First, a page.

S-Voice, one of the most hyped features on the upcoming Samsung Galaxy S3 Android phone and touted as a rival to the Siri voice command service on the iPhone 4S, leaked out online over the weekend for all Ice Cream Sandwich devices.
Keen hackers – including yours truly – have been trying it out and seeing what works. Although it’s early software, it’s nothing particularly groundbreaking – but it does confirm my suspicions: if Samsung wants this to be a Siri rival, it’s going to have to put it on more phones than the Galaxy S3.
Christmas came early for Android tinkerers on Saturday when the full ROM for the Samsung Galaxy S3 leaked out online. Within hours, the install file for S-Voice had been pulled: you can now install it on any Android 4.0 phone or tablet as you would any non-market app, though it works better on rooted phones when installed in the System folder with permissions tweaked (Instructions here, at your own risk, although access has been blocked for now).
I gave it a go: it reportedly worked seamlessly on powerful Android 4.0 phones such as the Galaxy Nexus and HTC One X, but it was too slow to be usable on a day to day basis on my 2010 Samsung Nexus S (This is brand new, early software running on a device it wasn’t intended for, after all). Still, I got a good sense of what it can and can’t do.
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For a start, anyone used to Vlingo will be completely non-plussed by S-Voice, seeing as Vlingo is actually powering the service. Apart from a pretty new skin, it really doesn’t let you do anything new. Yes, it lets you schedule various things or even say tweets, but you still have to launch it, and its natural language understanding compared to Siri on the iPhone is minimal. And of course there’s the same problem that Google’s own voice actions on Android suffer from: to launch them you still need to be holding the phone in the first place. And if you’ve already unlocked it, what the hell is the point of using your voice?
Now, Siri has some serious limitations: it can’t launch apps, it doesn’t work with third-party apps, and why the hell can’t it do directions outside America? But it’s got several features that make it the best example of voice control’s potential on mobile.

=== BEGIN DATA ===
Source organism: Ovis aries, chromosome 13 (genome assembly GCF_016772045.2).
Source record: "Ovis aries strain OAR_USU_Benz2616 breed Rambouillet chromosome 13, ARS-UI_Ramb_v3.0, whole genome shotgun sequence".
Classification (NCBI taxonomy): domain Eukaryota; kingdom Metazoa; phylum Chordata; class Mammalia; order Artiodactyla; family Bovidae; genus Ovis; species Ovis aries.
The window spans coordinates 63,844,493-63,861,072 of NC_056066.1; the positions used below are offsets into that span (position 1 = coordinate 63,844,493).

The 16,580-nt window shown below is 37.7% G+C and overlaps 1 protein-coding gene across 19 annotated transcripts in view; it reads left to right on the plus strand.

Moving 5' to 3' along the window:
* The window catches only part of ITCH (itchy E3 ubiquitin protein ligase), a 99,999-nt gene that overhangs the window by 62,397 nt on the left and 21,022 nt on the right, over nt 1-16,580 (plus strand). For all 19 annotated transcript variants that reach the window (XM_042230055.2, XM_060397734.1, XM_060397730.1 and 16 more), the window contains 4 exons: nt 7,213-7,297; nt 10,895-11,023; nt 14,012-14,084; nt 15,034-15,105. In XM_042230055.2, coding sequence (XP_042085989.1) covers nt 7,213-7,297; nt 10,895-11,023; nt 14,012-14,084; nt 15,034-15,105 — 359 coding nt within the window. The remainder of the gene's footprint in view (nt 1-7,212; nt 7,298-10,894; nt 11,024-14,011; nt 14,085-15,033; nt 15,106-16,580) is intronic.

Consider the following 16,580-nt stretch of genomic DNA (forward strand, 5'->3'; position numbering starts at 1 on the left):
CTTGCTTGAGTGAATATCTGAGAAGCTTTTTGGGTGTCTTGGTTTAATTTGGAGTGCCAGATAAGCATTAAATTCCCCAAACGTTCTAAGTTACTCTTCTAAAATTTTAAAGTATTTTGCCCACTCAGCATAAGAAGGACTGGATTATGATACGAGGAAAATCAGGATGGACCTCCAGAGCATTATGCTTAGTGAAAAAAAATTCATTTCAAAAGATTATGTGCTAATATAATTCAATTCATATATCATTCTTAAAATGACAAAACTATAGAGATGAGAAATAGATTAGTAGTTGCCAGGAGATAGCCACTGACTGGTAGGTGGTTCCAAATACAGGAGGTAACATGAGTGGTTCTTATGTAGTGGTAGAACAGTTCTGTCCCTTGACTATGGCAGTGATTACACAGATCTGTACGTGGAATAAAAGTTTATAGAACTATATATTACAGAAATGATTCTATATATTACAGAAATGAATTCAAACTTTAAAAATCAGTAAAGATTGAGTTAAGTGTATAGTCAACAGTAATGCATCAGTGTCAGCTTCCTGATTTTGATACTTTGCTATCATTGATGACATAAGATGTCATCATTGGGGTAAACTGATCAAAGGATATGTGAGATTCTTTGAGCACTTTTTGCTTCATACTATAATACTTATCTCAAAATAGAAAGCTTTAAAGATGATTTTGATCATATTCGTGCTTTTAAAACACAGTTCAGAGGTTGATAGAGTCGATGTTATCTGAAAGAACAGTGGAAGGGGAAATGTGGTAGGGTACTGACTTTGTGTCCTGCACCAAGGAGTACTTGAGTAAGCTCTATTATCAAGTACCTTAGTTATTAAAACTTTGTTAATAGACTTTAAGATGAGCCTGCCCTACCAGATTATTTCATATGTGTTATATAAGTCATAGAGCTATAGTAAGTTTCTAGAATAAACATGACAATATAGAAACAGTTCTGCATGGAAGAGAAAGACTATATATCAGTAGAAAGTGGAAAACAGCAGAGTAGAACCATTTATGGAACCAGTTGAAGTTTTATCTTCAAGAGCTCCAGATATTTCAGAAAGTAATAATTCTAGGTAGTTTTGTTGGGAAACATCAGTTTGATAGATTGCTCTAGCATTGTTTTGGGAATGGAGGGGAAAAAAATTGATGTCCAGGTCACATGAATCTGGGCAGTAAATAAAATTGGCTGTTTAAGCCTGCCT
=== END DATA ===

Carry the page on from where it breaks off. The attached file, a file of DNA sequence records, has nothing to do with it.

Firstly, natural language. If you don’t have to memorise commands, as you still essentially have to do with S-Voice, then you immediately remove a barrier to entry. That’s important when people don’t need to have the patience to learn something, when more convenient options are out there (Say, the iPhone).
Secondly, there’s input. While a lot of people have lost interest in it, the people I know who still use Siri most actually use it when their iPhone is locked. Apple’s master stroke with Siri was to make it accessible (if you permit it) through your headphones. It may not work flawlessly when you’re out for a run like in those adverts, but you can at least send emails with the minimum of fuss on the go.
As I’ve said before, Android needs a pair of headphones more than it needs an upgrade. And if Samsung wants people to use S-Voice, it needs them even more so. Given the sheer number of speech experts in its employ, it’s only a matter of time before Google strikes back with an Android-wide Siri rival (believed to be dubbed Majel) that far surpasses it. Only a company-wide strategy for S-Voice can keep it relevant.
So what does Samsung need? Well, for a start, S-Voice had damn well better be accessible from the bundled headphones that come in the Samsung Galaxy S3 box.
Why stop there though? Why not makes those earphones the new standard? Why not include S-Voice with every new Samsung phone? Make it what a customer expects, out of the box. Vlingo works on most Android phones, so there’s no reason it couldn’t.
Now I could be wrong of course: there’s every possibility S-Voice will be greatly improved on the Samsung Galaxy S3 when it hits the shelves. But from what I’ve seen so far? It’s not exactly going to be the feature that will have the critics raving.